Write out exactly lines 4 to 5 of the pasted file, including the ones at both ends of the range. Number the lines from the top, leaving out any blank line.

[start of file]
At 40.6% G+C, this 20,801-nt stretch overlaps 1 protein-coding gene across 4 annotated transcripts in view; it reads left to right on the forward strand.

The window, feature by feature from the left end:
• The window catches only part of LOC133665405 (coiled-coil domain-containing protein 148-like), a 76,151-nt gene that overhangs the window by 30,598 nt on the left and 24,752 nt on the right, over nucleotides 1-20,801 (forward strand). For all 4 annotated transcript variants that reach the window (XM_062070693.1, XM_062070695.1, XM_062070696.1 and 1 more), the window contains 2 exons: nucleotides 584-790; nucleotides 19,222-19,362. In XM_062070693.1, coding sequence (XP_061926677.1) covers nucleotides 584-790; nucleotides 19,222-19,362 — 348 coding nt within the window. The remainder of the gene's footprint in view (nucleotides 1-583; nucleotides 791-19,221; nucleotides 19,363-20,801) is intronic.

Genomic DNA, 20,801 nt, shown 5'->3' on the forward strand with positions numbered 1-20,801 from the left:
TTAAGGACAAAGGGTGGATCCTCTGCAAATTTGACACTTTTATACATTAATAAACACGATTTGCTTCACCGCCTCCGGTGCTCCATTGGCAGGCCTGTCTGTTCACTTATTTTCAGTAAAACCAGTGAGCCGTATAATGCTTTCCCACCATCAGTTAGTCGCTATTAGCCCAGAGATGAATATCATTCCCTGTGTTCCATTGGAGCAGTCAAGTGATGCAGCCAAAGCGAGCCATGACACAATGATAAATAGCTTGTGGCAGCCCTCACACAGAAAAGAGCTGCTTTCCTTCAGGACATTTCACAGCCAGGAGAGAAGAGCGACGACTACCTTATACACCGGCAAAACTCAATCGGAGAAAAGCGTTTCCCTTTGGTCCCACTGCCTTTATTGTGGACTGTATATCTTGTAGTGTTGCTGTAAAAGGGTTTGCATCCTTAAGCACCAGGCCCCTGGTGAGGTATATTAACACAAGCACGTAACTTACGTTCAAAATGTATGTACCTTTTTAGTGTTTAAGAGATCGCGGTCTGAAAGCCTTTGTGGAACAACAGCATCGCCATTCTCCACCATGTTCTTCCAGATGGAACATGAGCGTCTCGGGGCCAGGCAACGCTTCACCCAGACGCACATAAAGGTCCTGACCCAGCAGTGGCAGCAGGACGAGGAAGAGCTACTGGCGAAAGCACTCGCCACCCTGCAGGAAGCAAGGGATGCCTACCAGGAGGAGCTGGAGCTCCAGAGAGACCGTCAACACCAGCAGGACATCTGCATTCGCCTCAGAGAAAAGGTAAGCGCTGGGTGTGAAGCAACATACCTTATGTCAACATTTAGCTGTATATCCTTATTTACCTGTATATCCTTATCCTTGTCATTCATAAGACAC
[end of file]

Genomic DNA, 20,801 nt, shown 5'->3' on the forward strand with positions numbered 1-20,801 from the left:
TTAAGGACAAAGGGTGGATCCTCTGCAAATTTGACACTTTTATACATTAATAAACACGATTTGCTTCACCGCCTCCGGTGCTCCATTGGCAGGCCTGTCTGTTCACTTATTTTCAGTAAAACCAGTGAGCCGTATAATGCTTTCCCACCATCAGTTAGTCGCTATTAGCCCAGAGATGAATATCATTCCCTGTGTTCCATTGGAGCAGTCAAGTGATGCAGCCAAAGCGAGCCATGACACAATGATAAATAGCTTGTGGCAGCCCTCACACAGAAAAGAGCTGCTTTCCTTCAGGACATTTCACAGCCAGGAGAGAAGAGCGACGACTACCTTATACACCGGCAAAACTCAATCGGAGAAAAGCGTTTCCCTTTGGTCCCACTGCCTTTATTGTGGACTGTATATCTTGTAGTGTTGCTGTAAAAGGGTTTGCATCCTTAAGCACCAGGCCCCTGGTGAGGTATATTAACACAAGCACGTAACTTACGTTCAAAATGTATGTACCTTTTTAGTGTTTAAGAGATCGCGGTCTGAAAGCCTTTGTGGAACAACAGCATCGCCATTCTCCACCATGTTCTTCCAGATGGAACATGAGCGTCTCGGGGCCAGGCAACGCTTCACCCAGACGCACATAAAGGTCCTGACCCAGCAGTGGCAGCAGGACGAGGAAGAGCTACTGGCGAAAGCACTCGCCACCCTGCAGGAAGCAAGGGATGCCTACCAGGAGGAGCTGGAGCTCCAGAGAGACCGTCAACACCAGCAGGACATCTGCATTCGCCTCAGAGAAAAGGTAAGCGCTGGGTGTGAAGCAACATACCTTATGTCAACATTTAGCTGTATATCCTTATTTACCTGTATATCCTTATCCTTGTCATTCATAAGACAC